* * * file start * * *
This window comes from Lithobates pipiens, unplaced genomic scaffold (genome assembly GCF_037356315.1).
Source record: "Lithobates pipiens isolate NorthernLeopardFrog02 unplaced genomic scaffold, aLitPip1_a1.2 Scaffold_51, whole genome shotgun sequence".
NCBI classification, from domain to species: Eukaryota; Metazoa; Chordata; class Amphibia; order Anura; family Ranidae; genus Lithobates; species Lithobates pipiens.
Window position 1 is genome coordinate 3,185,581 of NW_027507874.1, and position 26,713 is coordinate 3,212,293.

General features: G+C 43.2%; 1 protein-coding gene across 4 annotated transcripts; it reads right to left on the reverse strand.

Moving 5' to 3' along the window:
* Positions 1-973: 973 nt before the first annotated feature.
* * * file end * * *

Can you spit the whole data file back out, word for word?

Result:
This window comes from Lithobates pipiens, unplaced genomic scaffold (genome assembly GCF_037356315.1).
Source record: "Lithobates pipiens isolate NorthernLeopardFrog02 unplaced genomic scaffold, aLitPip1_a1.2 Scaffold_51, whole genome shotgun sequence".
NCBI classification, from domain to species: Eukaryota; Metazoa; Chordata; class Amphibia; order Anura; family Ranidae; genus Lithobates; species Lithobates pipiens.
Window position 1 is genome coordinate 3,185,581 of NW_027507874.1, and position 26,713 is coordinate 3,212,293.

General features: G+C 43.2%; 1 protein-coding gene across 4 annotated transcripts; it reads right to left on the reverse strand.

Moving 5' to 3' along the window:
* Positions 1-973: 973 nt before the first annotated feature.